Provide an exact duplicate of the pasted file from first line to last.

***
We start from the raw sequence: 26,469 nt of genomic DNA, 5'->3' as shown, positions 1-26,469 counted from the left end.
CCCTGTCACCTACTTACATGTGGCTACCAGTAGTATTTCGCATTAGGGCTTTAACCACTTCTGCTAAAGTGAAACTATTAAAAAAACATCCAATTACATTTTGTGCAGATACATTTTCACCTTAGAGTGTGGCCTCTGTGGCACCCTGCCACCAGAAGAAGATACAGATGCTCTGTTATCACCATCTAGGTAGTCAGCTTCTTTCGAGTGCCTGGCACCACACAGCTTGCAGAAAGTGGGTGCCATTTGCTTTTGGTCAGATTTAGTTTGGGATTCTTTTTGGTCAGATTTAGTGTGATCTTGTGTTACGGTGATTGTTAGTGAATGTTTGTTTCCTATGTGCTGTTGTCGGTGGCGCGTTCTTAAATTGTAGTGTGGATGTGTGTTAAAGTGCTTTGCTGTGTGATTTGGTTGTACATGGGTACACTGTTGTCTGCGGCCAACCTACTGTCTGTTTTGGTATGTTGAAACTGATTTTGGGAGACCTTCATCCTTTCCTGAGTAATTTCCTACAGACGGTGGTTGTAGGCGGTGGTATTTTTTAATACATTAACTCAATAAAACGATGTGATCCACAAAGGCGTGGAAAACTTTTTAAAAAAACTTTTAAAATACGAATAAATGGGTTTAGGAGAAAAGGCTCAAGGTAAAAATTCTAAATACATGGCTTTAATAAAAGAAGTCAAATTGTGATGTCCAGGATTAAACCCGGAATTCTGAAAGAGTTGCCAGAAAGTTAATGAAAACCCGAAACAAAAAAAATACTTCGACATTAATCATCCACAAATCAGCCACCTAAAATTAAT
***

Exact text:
We start from the raw sequence: 26,469 nt of genomic DNA, 5'->3' as shown, positions 1-26,469 counted from the left end.
CCCTGTCACCTACTTACATGTGGCTACCAGTAGTATTTCGCATTAGGGCTTTAACCACTTCTGCTAAAGTGAAACTATTAAAAAAACATCCAATTACATTTTGTGCAGATACATTTTCACCTTAGAGTGTGGCCTCTGTGGCACCCTGCCACCAGAAGAAGATACAGATGCTCTGTTATCACCATCTAGGTAGTCAGCTTCTTTCGAGTGCCTGGCACCACACAGCTTGCAGAAAGTGGGTGCCATTTGCTTTTGGTCAGATTTAGTTTGGGATTCTTTTTGGTCAGATTTAGTGTGATCTTGTGTTACGGTGATTGTTAGTGAATGTTTGTTTCCTATGTGCTGTTGTCGGTGGCGCGTTCTTAAATTGTAGTGTGGATGTGTGTTAAAGTGCTTTGCTGTGTGATTTGGTTGTACATGGGTACACTGTTGTCTGCGGCCAACCTACTGTCTGTTTTGGTATGTTGAAACTGATTTTGGGAGACCTTCATCCTTTCCTGAGTAATTTCCTACAGACGGTGGTTGTAGGCGGTGGTATTTTTTAATACATTAACTCAATAAAACGATGTGATCCACAAAGGCGTGGAAAACTTTTTAAAAAAACTTTTAAAATACGAATAAATGGGTTTAGGAGAAAAGGCTCAAGGTAAAAATTCTAAATACATGGCTTTAATAAAAGAAGTCAAATTGTGATGTCCAGGATTAAACCCGGAATTCTGAAAGAGTTGCCAGAAAGTTAATGAAAACCCGAAACAAAAAAAATACTTCGACATTAATCATCCACAAATCAGCCACCTAAAATTAAT